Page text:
The political and cultural climate surrounding workplace sexualharassment is evolving faster than many companies can address or adapt to on their own.Internal and external stakeholders (management, employees,customers, clients and business partners) have new and heightenedexpectations about what companies should be doing to prevent andrespond to harassment—whether reported or not.

Moreover, recent public campaigns against sexual harassment andassault (e.g., #MeToo, Time's Up) reflect a sea change in howindividuals make allegations, how the media covers them, and howthe general public views the remedy or response. While corporatepolicies and practices have long recognized the need for publicaccountability, today's companies now must prepare for directpublic scrutiny of how they address workplace sexualharassment.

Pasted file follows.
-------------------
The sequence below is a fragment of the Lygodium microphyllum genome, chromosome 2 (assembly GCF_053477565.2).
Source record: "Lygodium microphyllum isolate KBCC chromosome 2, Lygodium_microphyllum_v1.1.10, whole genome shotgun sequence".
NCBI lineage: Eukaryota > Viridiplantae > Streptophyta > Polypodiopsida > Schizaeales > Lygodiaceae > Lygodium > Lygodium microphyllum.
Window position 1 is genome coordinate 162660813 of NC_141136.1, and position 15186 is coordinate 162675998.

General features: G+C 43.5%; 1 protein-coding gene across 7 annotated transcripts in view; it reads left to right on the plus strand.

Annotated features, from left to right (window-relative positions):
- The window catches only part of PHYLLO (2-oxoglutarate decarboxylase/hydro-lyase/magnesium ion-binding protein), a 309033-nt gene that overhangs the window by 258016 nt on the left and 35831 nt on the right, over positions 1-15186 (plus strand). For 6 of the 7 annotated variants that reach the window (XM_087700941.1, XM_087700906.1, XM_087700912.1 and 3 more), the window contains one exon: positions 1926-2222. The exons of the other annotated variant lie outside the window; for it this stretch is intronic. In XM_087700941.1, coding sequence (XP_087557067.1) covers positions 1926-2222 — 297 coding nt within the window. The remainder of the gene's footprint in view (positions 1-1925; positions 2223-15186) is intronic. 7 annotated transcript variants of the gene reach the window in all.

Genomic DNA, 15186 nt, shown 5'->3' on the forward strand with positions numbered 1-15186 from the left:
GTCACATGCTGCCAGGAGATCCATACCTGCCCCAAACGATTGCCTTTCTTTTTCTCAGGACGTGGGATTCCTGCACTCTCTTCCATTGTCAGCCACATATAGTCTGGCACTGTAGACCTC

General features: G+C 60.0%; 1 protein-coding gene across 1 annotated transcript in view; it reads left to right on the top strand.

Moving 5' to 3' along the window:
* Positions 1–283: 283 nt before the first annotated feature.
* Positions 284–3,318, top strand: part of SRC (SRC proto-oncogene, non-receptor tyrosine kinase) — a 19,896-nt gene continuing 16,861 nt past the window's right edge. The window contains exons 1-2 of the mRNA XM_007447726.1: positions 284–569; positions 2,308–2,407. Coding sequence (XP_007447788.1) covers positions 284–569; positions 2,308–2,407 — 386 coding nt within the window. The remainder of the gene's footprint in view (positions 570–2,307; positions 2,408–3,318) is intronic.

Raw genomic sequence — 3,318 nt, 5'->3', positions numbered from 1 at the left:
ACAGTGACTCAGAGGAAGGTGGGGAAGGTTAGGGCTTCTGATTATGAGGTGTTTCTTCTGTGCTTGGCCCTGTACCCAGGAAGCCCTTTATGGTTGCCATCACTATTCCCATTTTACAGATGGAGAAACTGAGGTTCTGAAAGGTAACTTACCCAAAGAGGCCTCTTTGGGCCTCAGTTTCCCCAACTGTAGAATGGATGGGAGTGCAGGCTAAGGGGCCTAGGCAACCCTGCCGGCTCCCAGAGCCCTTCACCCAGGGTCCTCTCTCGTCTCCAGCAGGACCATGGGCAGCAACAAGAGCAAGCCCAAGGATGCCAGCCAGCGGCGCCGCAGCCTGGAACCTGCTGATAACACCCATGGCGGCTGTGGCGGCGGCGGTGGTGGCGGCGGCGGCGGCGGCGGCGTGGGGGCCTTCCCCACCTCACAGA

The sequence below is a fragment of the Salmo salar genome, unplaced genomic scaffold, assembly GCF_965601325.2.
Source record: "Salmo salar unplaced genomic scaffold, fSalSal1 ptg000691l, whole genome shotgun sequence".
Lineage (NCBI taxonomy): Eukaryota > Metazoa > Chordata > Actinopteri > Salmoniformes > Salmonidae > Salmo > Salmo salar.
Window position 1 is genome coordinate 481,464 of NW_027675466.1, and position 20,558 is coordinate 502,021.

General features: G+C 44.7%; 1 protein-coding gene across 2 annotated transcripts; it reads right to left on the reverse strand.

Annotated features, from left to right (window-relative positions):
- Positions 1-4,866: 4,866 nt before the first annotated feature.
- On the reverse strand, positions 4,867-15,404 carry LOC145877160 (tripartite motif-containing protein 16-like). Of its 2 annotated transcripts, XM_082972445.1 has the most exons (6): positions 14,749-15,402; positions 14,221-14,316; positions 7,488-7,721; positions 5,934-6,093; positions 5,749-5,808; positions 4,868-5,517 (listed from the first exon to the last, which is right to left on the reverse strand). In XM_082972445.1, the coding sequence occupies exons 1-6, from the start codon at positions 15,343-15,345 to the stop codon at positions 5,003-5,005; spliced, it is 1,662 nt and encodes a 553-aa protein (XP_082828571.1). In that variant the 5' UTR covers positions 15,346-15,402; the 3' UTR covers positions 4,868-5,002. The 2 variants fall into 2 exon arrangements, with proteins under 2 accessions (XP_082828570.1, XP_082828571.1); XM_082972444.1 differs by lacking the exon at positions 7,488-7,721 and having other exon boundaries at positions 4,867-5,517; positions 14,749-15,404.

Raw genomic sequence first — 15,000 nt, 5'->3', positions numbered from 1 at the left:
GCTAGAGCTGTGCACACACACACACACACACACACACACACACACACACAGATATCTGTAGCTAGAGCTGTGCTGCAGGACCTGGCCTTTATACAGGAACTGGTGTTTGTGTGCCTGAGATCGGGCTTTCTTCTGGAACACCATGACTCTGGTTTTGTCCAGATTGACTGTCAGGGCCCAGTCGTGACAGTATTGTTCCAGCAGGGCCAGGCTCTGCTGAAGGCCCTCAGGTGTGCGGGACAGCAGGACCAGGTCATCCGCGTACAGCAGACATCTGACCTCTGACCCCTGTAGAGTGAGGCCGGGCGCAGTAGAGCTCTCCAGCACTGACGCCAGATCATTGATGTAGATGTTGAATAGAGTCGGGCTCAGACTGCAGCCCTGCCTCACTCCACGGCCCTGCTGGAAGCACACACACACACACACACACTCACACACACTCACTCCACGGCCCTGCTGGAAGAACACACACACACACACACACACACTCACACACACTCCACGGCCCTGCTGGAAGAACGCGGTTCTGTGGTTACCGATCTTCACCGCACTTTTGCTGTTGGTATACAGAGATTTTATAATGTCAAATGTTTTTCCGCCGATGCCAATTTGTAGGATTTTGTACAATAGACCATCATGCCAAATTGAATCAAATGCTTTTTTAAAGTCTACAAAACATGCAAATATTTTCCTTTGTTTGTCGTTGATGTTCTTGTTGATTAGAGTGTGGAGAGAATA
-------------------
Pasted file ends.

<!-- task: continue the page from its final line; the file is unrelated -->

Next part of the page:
Companies are best served by looking at this evolving climatethrough a proactive lens. Board members and CSuite executivesshould be asking the hard questions: To what extent is workplacesexual harassment present in your company? Are there structuralimpediments to individuals reporting harassment, or to your companyeffectively responding to such reports? Beyond baseline policies,procedures and training, what other interventions might helpfacilitate a culture of respect, diversity and inclusion?

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